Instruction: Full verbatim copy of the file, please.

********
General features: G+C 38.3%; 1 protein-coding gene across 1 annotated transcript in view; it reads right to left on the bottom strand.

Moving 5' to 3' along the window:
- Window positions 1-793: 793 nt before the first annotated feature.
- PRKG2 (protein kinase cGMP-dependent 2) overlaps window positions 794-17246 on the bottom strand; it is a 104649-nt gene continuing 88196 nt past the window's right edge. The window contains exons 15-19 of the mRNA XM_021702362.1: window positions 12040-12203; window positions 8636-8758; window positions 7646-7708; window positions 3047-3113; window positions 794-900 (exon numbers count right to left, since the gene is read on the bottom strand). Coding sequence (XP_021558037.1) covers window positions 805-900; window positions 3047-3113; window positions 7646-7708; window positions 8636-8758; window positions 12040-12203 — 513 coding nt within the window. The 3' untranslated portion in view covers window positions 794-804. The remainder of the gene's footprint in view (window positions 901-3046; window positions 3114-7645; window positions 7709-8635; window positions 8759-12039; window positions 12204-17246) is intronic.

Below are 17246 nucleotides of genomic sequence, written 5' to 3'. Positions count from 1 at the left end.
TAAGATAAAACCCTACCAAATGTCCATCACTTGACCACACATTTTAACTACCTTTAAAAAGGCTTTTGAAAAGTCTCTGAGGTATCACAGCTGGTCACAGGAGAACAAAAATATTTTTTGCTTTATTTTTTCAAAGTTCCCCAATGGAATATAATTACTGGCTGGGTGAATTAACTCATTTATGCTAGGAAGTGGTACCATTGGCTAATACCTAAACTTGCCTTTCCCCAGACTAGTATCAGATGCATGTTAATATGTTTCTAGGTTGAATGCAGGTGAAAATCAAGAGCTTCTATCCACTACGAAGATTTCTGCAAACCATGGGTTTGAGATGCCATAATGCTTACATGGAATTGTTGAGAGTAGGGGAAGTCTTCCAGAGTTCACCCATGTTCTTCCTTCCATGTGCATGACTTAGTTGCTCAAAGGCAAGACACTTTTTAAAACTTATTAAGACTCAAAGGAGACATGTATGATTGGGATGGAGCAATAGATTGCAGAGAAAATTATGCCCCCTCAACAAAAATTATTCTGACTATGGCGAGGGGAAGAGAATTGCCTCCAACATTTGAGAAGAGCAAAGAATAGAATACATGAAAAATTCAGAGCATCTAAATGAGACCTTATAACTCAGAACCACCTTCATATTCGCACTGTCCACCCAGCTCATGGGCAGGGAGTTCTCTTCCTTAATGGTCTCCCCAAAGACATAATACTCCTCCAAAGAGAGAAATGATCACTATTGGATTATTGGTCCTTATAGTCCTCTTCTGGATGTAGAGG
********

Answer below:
General features: G+C 38.3%; 1 protein-coding gene across 1 annotated transcript in view; it reads right to left on the bottom strand.

Moving 5' to 3' along the window:
- Window positions 1-793: 793 nt before the first annotated feature.
- PRKG2 (protein kinase cGMP-dependent 2) overlaps window positions 794-17246 on the bottom strand; it is a 104649-nt gene continuing 88196 nt past the window's right edge. The window contains exons 15-19 of the mRNA XM_021702362.1: window positions 12040-12203; window positions 8636-8758; window positions 7646-7708; window positions 3047-3113; window positions 794-900 (exon numbers count right to left, since the gene is read on the bottom strand). Coding sequence (XP_021558037.1) covers window positions 805-900; window positions 3047-3113; window positions 7646-7708; window positions 8636-8758; window positions 12040-12203 — 513 coding nt within the window. The 3' untranslated portion in view covers window positions 794-804. The remainder of the gene's footprint in view (window positions 901-3046; window positions 3114-7645; window positions 7709-8635; window positions 8759-12039; window positions 12204-17246) is intronic.

Below are 17246 nucleotides of genomic sequence, written 5' to 3'. Positions count from 1 at the left end.
TAAGATAAAACCCTACCAAATGTCCATCACTTGACCACACATTTTAACTACCTTTAAAAAGGCTTTTGAAAAGTCTCTGAGGTATCACAGCTGGTCACAGGAGAACAAAAATATTTTTTGCTTTATTTTTTCAAAGTTCCCCAATGGAATATAATTACTGGCTGGGTGAATTAACTCATTTATGCTAGGAAGTGGTACCATTGGCTAATACCTAAACTTGCCTTTCCCCAGACTAGTATCAGATGCATGTTAATATGTTTCTAGGTTGAATGCAGGTGAAAATCAAGAGCTTCTATCCACTACGAAGATTTCTGCAAACCATGGGTTTGAGATGCCATAATGCTTACATGGAATTGTTGAGAGTAGGGGAAGTCTTCCAGAGTTCACCCATGTTCTTCCTTCCATGTGCATGACTTAGTTGCTCAAAGGCAAGACACTTTTTAAAACTTATTAAGACTCAAAGGAGACATGTATGATTGGGATGGAGCAATAGATTGCAGAGAAAATTATGCCCCCTCAACAAAAATTATTCTGACTATGGCGAGGGGAAGAGAATTGCCTCCAACATTTGAGAAGAGCAAAGAATAGAATACATGAAAAATTCAGAGCATCTAAATGAGACCTTATAACTCAGAACCACCTTCATATTCGCACTGTCCACCCAGCTCATGGGCAGGGAGTTCTCTTCCTTAATGGTCTCCCCAAAGACATAATACTCCTCCAAAGAGAGAAATGATCACTATTGGATTATTGGTCCTTATAGTCCTCTTCTGGATGTAGAGG